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The Catholic Defender: Saint Francis of Paola


Saint Francis of Paola, Italian San Francesco di Paola, (born March 27, 1416, Paola, Kingdom of Naples [Italy]—died April 2, 1507, Plessis-les-Tours, France; canonized 1519; feast day April 2), founder of the Minim friars, a severely ascetic Roman Catholic order that does charitable work and refrains from eating meat


Francis of Paola was a man who deeply loved contemplative solitude and wished only to be the “least in the household of God.” Yet, when the Church called him to active service in the world, he became a miracle-worker and influenced the course of nations.


After spending a year at the Franciscan friary in San Marco, Italy, he became a hermit at age 14 in a cave on the seacoast near Paola.


Francis was born at Paola, Italy and was educated at the Franciscan friary of San Marco there, and when fifteen became a hermit near Paola.


In 1436, he and two companions began a community that is considered the foundation of the Minim Friars. He built a monastery where he had led his eremitical life some fifteen years later and set a Rule for his followers emphasizing penance, charity, and humility, and added to the three monastic vows, one of fasting and abstinence from meat; he also wrote a rule for tertiaries and nuns.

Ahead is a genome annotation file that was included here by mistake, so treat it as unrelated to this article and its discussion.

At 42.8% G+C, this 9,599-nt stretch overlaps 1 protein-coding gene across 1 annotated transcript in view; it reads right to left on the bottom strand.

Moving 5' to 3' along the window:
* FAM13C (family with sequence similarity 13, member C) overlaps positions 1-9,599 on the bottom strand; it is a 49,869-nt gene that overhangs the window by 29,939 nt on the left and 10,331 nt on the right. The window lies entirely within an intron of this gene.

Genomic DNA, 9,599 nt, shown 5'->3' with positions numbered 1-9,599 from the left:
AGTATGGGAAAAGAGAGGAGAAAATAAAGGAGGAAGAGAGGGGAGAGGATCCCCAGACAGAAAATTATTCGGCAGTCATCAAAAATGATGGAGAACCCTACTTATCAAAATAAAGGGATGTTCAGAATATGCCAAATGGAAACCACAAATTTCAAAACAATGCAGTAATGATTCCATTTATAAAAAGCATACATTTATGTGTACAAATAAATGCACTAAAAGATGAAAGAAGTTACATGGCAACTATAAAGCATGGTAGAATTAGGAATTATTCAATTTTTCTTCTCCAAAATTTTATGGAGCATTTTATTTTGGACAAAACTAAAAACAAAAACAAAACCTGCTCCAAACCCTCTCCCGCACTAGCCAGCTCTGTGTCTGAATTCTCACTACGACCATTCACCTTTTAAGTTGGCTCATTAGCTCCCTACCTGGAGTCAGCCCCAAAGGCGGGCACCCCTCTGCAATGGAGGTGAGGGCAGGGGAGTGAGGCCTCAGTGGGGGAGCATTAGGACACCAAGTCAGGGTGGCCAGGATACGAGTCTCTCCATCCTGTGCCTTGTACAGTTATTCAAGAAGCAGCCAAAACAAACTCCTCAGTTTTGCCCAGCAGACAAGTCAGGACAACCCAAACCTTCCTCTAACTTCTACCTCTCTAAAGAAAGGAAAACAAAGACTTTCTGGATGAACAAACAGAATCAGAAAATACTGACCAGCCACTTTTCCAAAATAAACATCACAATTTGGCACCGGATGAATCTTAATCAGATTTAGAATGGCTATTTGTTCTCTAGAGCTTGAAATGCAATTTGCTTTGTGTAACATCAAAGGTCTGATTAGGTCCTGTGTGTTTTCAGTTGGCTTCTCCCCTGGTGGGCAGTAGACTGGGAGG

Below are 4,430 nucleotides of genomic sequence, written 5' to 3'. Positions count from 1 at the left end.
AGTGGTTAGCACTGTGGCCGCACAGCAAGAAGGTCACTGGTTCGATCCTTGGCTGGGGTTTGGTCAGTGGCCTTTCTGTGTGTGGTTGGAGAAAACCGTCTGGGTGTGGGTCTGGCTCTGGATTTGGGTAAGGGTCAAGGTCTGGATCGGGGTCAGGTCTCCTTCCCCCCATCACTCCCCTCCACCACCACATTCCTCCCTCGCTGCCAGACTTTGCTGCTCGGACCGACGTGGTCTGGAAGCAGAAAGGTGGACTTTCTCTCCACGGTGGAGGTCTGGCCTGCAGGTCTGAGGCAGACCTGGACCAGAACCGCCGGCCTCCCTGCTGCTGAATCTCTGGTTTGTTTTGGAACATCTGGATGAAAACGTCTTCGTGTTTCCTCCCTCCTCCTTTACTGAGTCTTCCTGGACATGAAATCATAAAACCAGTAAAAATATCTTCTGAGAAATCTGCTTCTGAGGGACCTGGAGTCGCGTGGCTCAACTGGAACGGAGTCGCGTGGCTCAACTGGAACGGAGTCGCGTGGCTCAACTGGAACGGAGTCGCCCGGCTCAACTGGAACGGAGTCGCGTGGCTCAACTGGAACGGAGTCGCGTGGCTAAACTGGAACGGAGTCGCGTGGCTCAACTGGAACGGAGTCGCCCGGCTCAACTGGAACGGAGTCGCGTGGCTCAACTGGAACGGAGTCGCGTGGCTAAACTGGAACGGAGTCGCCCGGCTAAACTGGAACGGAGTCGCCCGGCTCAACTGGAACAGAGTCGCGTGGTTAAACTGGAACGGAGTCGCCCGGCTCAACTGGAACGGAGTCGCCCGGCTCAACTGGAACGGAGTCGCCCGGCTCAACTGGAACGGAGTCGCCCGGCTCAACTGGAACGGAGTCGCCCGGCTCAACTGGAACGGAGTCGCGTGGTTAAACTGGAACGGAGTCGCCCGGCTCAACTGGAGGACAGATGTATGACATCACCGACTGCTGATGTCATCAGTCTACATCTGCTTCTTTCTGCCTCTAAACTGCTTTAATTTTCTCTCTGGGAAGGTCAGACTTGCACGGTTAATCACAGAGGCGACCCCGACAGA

He was credited with many miracles and had the gifts of prophesy and insight into men's hearts.


The Order was approved by Pope Sixtus IV in 1474 with the name Hermits of St. Francis of Assisi (changed to Minim Friars in 1492).


Francis established foundations in southern Italy and Sicily, and his fame was such that at the request of dying King Louis XI of France, Pope Sixtus II ordered him to France, as the King felt he could be cured by Francis. He was not, but was so comforted that Louis' son Charles VIII, became Francis' friend and endowed several monasteries for the Minims. Francis spent the rest of his life at the monastery of Plessis, France, which Charles built for him. Francis died there on April 2nd and was canonized in 1519. His feast day is April


After accompanying his parents on a pilgrimage to Rome and Assisi, he began to live as a contemplative hermit in a remote cave near Paola, on Italy’s southern seacoast. Before he was 20, he received the first followers who had come to imitate his way of life. Seventeen years later, when his disciples had grown in number, Francis established a Rule for his austere community and sought Church approval. This was the founding of the Hermits of St. Francis of Assisi, who were approved by the Holy See in 1474.